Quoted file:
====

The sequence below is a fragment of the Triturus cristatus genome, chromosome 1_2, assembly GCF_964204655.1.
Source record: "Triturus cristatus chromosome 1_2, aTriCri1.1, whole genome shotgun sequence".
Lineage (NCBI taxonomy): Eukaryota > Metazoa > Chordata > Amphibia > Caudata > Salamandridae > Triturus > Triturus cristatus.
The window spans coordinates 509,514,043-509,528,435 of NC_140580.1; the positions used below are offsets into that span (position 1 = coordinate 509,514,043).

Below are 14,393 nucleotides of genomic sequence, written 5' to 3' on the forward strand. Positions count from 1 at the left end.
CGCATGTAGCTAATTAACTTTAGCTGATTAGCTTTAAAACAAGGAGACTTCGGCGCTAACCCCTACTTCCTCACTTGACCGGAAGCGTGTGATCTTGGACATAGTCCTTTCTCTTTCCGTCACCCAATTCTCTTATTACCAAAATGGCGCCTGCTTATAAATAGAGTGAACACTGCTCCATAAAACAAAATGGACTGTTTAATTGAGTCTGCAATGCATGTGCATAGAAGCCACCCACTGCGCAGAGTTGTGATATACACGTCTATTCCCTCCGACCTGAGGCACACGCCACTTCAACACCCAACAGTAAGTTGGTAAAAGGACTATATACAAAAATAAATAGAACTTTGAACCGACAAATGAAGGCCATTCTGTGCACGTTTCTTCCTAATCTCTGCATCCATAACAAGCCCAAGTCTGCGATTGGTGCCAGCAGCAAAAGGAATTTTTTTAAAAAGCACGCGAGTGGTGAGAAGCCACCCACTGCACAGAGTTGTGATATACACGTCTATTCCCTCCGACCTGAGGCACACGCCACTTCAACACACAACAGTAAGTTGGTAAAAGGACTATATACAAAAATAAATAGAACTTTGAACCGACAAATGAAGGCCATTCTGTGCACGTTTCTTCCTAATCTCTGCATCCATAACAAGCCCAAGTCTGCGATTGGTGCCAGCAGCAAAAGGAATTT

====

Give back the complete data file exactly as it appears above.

The sequence below is a fragment of the Triturus cristatus genome, chromosome 1_2, assembly GCF_964204655.1.
Source record: "Triturus cristatus chromosome 1_2, aTriCri1.1, whole genome shotgun sequence".
Lineage (NCBI taxonomy): Eukaryota > Metazoa > Chordata > Amphibia > Caudata > Salamandridae > Triturus > Triturus cristatus.
The window spans coordinates 509,514,043-509,528,435 of NC_140580.1; the positions used below are offsets into that span (position 1 = coordinate 509,514,043).

Below are 14,393 nucleotides of genomic sequence, written 5' to 3' on the forward strand. Positions count from 1 at the left end.
CGCATGTAGCTAATTAACTTTAGCTGATTAGCTTTAAAACAAGGAGACTTCGGCGCTAACCCCTACTTCCTCACTTGACCGGAAGCGTGTGATCTTGGACATAGTCCTTTCTCTTTCCGTCACCCAATTCTCTTATTACCAAAATGGCGCCTGCTTATAAATAGAGTGAACACTGCTCCATAAAACAAAATGGACTGTTTAATTGAGTCTGCAATGCATGTGCATAGAAGCCACCCACTGCGCAGAGTTGTGATATACACGTCTATTCCCTCCGACCTGAGGCACACGCCACTTCAACACCCAACAGTAAGTTGGTAAAAGGACTATATACAAAAATAAATAGAACTTTGAACCGACAAATGAAGGCCATTCTGTGCACGTTTCTTCCTAATCTCTGCATCCATAACAAGCCCAAGTCTGCGATTGGTGCCAGCAGCAAAAGGAATTTTTTTAAAAAGCACGCGAGTGGTGAGAAGCCACCCACTGCACAGAGTTGTGATATACACGTCTATTCCCTCCGACCTGAGGCACACGCCACTTCAACACACAACAGTAAGTTGGTAAAAGGACTATATACAAAAATAAATAGAACTTTGAACCGACAAATGAAGGCCATTCTGTGCACGTTTCTTCCTAATCTCTGCATCCATAACAAGCCCAAGTCTGCGATTGGTGCCAGCAGCAAAAGGAATTT